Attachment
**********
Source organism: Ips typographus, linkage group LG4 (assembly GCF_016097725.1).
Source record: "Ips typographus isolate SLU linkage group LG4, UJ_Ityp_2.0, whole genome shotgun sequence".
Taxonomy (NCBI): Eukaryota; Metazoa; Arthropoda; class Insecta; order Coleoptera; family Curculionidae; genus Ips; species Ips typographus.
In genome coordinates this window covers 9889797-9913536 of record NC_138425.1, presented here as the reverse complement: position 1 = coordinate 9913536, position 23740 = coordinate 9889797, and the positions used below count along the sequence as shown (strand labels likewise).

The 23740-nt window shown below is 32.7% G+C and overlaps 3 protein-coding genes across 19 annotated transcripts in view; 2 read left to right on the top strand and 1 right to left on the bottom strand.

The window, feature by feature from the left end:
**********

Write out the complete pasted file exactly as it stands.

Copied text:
Source organism: Ips typographus, linkage group LG4 (assembly GCF_016097725.1).
Source record: "Ips typographus isolate SLU linkage group LG4, UJ_Ityp_2.0, whole genome shotgun sequence".
Taxonomy (NCBI): Eukaryota; Metazoa; Arthropoda; class Insecta; order Coleoptera; family Curculionidae; genus Ips; species Ips typographus.
In genome coordinates this window covers 9889797-9913536 of record NC_138425.1, presented here as the reverse complement: position 1 = coordinate 9913536, position 23740 = coordinate 9889797, and the positions used below count along the sequence as shown (strand labels likewise).

The 23740-nt window shown below is 32.7% G+C and overlaps 3 protein-coding genes across 19 annotated transcripts in view; 2 read left to right on the top strand and 1 right to left on the bottom strand.

The window, feature by feature from the left end: